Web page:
Juul also has directly hired a number of former federal and state government officials as full-time staffers, including Tevi Troy, a former HHS deputy secretary under George W. Bush, and Martha Coakley, the former attorney general of Massachusetts.

“Whether you’re a Trump fan or a traditional Republican conservative or a liberal Democrat, they’ve got someone you know,” Myers said.

Today’s Top Stories


Mosquitos at a Utah lab are pictured....
Britt Johnson

Uptick in mosquitos in Utah caused by recent weather and temperatures

Mosquitos in Utah have seen a growth in population thanks to recent weather. While aggressive, they are not the disease-carrying breed.
1 day ago
Turkey and cattle farms near Moroni, Utah. Three additional cases of avian influenza have been conf...
Mark Jones

Three additional cases of avian influenza confirmed in Sanpete County

The Utah Department of Agriculture and Food announced Friday that three additional cases of avian influenza have been confirmed on turkey farms in Sanpete County.
4 days ago
A sign for the Food and Drug Administration is seen outside of the headquarters in July 2020 in Whi...
Jacqueline Howard, CNN

ALS drug gets FDA approval despite uncertainty about effectiveness

The US Food and Drug Administration approved a new treatment for ALS on Thursday.
4 days ago
university of utah...
Mark Jones

University of Utah Health among the nation’s top 10 for 13th year in row

The 2022 Vizient Bernard A. Birnbaum, MD, Quality Leadership Award has ranked University of Utah Health in the top 10 for the 13th straight year.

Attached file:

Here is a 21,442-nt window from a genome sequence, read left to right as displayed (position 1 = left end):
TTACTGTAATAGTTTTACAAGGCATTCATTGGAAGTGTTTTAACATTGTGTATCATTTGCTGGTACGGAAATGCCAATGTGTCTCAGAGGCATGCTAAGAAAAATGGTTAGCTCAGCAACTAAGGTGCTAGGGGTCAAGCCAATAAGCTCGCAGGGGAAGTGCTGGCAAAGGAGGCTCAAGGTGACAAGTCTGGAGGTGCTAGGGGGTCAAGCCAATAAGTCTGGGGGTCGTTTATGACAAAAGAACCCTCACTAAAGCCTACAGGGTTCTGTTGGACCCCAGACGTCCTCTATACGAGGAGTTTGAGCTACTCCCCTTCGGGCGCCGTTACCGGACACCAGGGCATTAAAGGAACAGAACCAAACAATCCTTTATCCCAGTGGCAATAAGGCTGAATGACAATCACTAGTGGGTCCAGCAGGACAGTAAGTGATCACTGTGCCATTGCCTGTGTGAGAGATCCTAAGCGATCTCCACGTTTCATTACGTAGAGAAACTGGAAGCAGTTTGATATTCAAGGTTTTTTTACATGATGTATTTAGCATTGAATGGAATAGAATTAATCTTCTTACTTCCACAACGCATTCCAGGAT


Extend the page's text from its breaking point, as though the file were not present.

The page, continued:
5 days ago
intermountain healthcare...
Mark Jones

Name change coming to Intermountain Healthcare next year

In 2023, Intermountain Healthcare will change its name to Intermountain Health.
7 days ago
ovarian cancer...
Simone Seikaly

A new chance for a fighting chance against ovarian cancer

What may be most alarming about ovarian cancer is that the symptoms are there, but they are quiet and can be mistaken for something else.
7 days ago

Sponsored Articles

Young woman receiving laser treatment...
Form Derm Spa

How facial plastic surgery and skincare are joining forces

Facial plastic surgery is not only about looking good but about feeling good too. The medical team at Form Spa are trained to help you reach your aesthetic outcomes through surgery and through skincare and dermatology, too.
large group of friends tohether in a park having fun...
BYU MBA at the Marriott School of Business

What differentiates BYU’s MBA program from other MBA programs

Commitment to service is at the heart of BYU’s MBA program, which makes it stand out among other MBA programs across the country.
a worker with a drill in an orange helmet installs a door in the house...
Price's Guaranteed Doors

Home improvement tip: Increase the value of your home by weatherproofing doors

Make sure your home is comfortable before the winter! Seasonal maintenance keeps your home up to date. Read our tips on weatherproofing doors.
Curb Appeal...
Price's Guaranteed Doors

How to have the best of both worlds for your house | Home security and curb appeal

Protect your home and improve its curb appeal with the latest security solutions like beautiful garage doors and increased security systems.
A paper reading IRS, internal revenue service is pictured...
Jordan Wilcox

The best strategies for dealing with IRS tax harassment | You have options!

Learn how to deal with IRS tax harassment. This guide will teach you how to stop IRS phone calls and letters, and how to handle an IRS audit.
spend a day at Bear Lake...
Bear Lake Convention and Visitors Bureau

You’ll love spending the day at Bear Lake | How to spend a day at Bear Lake

Bear Lake is a place that needs to be experienced. Spend a day at Bear Lake.
Bill to raise tobacco age has unlikely allies: Altria, Juul